Newspaper article Evening Gazette (Middlesbrough, England)

Waiting for Banana Boat; Your Memories: Look Back to the Return of 'Exotic' Fruit

Newspaper article Evening Gazette (Middlesbrough, England)

Waiting for Banana Boat; Your Memories: Look Back to the Return of 'Exotic' Fruit

Article excerpt

Byline: PAUL DELPLANQUE

"Yes! We have no bananas", so went the popular refrain from a song originally made popular in 1923 by Eddie Cantor, but during the war the phrase really hit home, because in Britain there literally were no bananas.

Our picture taken just after the war in Linthorpe Road, Middlesbrough in 1945 shows the massive queue, which had formed to buy the first bananas to arrive in Middlesbrough in a little over five years.

Soon after the outbreak of war in 1939 the British Government banned the importation of bananas because they were seen as a luxury item, which did not provide any nutrition that could not be replaced by home grown products.

It might sound a bit draconian to us now, but with Britain fighting for its life against the U-Boat menace in the Atlantic, there simply was not enough room on the convoys to bring bananas to Britain.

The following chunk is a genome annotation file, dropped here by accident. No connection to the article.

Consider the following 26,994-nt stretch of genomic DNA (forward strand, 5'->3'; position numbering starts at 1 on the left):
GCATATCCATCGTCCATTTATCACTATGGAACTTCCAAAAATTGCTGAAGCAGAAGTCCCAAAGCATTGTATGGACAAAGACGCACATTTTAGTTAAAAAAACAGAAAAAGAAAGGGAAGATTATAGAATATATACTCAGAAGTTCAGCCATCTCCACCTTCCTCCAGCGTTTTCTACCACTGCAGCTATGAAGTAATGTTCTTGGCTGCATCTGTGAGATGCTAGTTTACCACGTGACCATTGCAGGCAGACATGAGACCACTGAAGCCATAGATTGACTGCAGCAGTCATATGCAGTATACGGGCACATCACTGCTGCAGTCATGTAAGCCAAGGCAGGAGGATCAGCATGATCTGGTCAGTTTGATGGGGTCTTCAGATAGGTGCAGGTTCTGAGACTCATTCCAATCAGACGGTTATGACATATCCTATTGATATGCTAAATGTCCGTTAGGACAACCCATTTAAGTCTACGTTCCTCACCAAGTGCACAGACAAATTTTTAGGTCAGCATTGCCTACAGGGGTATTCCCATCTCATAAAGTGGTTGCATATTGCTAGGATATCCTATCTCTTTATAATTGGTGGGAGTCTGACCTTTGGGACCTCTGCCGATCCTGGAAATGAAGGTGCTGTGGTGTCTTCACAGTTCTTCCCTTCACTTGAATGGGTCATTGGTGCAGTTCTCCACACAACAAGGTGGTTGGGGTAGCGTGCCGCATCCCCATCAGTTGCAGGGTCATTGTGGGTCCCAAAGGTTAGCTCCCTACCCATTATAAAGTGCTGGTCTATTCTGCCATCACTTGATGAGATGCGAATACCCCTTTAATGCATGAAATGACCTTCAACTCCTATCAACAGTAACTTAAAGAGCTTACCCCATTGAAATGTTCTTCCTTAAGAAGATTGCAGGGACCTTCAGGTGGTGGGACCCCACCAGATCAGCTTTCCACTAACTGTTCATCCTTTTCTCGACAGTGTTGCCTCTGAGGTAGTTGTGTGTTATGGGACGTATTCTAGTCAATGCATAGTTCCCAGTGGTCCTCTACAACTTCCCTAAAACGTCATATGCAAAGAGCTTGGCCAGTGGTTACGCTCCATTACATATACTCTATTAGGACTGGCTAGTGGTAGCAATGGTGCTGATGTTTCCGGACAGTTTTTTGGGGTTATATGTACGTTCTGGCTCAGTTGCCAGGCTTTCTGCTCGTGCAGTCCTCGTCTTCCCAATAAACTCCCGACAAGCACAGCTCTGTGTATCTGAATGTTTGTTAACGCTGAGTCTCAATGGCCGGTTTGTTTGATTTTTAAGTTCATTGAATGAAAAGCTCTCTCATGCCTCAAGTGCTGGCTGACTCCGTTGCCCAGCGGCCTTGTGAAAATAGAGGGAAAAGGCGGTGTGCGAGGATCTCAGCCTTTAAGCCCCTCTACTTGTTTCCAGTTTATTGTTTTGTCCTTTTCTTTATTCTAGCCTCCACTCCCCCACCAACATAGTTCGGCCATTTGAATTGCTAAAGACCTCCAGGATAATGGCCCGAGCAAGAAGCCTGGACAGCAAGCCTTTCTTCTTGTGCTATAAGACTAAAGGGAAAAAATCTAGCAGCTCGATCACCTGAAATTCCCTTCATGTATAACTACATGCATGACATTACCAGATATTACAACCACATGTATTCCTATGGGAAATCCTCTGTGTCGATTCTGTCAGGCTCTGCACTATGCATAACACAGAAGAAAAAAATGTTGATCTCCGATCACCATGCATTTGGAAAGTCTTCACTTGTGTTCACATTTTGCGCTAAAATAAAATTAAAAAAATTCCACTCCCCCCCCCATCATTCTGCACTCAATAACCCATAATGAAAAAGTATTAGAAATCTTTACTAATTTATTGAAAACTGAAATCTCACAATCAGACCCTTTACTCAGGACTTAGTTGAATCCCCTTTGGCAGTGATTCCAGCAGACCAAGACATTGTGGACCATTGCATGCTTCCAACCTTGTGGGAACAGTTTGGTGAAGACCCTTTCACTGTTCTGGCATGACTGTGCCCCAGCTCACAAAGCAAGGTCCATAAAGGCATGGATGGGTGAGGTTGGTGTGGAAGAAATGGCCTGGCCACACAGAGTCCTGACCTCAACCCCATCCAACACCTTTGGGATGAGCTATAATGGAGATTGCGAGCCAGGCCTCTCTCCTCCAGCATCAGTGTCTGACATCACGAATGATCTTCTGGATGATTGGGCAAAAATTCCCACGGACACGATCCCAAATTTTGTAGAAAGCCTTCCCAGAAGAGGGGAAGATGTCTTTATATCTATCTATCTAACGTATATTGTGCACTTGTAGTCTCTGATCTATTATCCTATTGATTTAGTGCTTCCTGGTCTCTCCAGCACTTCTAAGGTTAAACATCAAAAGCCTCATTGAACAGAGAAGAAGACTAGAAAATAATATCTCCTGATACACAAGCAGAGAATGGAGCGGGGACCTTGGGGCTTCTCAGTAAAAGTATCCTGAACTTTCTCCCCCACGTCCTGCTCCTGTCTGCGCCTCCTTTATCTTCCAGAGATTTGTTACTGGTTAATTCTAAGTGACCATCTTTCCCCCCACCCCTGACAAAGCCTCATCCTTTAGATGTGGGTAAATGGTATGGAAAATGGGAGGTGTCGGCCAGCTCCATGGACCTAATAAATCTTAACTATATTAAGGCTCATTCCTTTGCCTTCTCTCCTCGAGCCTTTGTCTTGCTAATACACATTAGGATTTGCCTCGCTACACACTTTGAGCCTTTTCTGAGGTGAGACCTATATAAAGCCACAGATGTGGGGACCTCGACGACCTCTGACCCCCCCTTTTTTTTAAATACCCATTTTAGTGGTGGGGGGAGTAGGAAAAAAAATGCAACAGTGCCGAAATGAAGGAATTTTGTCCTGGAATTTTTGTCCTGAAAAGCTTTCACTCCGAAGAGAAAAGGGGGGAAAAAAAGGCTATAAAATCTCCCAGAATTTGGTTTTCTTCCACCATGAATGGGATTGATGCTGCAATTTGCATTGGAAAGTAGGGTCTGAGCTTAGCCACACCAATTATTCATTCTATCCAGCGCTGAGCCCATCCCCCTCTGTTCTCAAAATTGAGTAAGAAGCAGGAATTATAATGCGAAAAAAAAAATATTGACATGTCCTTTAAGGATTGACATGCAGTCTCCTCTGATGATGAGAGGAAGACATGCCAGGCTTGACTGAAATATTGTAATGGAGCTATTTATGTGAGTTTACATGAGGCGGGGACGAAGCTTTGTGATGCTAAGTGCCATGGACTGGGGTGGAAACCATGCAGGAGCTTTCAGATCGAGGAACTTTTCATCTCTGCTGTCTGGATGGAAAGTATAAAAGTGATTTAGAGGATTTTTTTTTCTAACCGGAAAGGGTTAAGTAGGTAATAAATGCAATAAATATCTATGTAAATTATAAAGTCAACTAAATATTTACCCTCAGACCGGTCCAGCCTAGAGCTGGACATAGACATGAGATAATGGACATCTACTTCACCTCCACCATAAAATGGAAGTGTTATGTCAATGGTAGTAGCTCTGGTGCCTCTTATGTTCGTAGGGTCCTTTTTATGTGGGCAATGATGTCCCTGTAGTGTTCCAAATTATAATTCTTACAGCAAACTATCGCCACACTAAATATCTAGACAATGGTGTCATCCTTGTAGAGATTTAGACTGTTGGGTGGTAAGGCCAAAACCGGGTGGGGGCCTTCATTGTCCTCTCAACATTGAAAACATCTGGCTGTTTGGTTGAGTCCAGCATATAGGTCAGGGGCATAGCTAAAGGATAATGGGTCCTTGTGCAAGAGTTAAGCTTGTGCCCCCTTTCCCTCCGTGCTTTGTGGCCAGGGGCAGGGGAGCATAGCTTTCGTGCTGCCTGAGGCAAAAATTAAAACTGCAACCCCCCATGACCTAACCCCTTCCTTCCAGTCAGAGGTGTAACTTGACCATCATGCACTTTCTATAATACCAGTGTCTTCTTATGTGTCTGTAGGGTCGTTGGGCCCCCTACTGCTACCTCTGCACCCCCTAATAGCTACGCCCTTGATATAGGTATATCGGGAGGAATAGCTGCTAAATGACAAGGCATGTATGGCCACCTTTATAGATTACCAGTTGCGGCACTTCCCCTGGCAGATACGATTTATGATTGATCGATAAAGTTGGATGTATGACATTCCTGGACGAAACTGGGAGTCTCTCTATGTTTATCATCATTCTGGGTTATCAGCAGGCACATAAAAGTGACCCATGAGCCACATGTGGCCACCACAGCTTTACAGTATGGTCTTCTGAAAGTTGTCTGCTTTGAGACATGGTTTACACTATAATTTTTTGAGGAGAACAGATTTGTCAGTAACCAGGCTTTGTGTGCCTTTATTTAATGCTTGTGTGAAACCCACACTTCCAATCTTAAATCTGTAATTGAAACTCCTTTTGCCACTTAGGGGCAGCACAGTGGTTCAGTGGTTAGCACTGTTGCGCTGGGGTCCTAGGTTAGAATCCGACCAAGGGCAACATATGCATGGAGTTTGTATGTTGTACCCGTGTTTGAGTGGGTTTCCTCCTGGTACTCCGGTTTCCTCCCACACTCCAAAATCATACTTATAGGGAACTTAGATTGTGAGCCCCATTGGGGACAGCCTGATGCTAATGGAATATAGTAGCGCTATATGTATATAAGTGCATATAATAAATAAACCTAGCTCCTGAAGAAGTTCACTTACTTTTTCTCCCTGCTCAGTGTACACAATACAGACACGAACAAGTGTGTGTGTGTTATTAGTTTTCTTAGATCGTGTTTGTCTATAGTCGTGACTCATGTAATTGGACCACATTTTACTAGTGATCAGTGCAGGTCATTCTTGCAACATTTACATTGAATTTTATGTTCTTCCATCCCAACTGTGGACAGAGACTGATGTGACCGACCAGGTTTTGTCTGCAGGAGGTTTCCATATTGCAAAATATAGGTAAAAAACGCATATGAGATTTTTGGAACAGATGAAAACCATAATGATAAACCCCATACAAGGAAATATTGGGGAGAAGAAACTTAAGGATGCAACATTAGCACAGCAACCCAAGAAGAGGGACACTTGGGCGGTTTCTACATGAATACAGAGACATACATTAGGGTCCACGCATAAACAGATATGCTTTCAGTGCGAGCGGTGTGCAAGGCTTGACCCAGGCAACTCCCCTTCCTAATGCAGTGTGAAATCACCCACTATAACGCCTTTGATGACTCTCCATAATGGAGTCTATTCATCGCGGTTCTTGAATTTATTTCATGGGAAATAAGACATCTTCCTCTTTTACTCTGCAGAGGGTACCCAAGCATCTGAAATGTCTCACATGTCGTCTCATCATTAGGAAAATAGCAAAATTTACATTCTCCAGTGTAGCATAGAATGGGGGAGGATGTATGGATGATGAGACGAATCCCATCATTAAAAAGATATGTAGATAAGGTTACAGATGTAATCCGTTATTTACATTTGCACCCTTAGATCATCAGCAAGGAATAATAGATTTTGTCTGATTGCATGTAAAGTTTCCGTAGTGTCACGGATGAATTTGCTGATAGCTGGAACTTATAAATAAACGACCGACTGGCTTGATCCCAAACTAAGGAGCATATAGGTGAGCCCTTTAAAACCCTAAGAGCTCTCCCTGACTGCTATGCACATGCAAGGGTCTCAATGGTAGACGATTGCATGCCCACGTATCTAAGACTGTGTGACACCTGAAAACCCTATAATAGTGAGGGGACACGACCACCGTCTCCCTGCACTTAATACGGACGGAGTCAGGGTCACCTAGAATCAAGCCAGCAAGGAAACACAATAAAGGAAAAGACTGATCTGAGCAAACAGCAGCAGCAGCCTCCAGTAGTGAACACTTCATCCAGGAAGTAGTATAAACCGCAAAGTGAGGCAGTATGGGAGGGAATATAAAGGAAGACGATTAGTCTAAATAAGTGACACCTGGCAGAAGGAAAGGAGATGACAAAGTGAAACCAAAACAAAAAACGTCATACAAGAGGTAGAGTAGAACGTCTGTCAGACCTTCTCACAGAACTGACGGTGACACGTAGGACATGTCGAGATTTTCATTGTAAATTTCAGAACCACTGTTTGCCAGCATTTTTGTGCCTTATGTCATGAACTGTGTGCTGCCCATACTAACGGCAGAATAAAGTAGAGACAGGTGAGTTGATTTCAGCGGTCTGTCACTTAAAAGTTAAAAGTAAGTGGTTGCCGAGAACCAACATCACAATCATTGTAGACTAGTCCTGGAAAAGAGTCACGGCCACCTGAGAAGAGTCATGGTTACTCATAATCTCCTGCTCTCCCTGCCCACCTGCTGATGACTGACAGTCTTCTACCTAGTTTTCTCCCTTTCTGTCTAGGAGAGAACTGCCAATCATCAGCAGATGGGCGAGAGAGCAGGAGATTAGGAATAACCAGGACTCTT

This meant that children born anytime after about 1938 would have no recollection of what a banana tasted like, by 1945 no one under the age of six or seven had ever actually seen one.

Eileen Davison was one such child and one day shortly after the war ended, her mother Edith heard about the expected arrival of the exotic fruit and took her into town to join the queue.

Eileen was only about six years old at the time and understandably she says she has very little recollection of the day.

But, the Evening Gazette was there to record the event and the photograph that was taken of Eileen and her mother in the queue has been a treasured family possession for many years.

Eileen can be seen quite clearly. She is the little girl in the coat with the felt collar just behind the two prams, she is standing in front of her mother.

She tells us that someone from the Evening Gazette brought the photograph around to their house before it appeared in the paper. …

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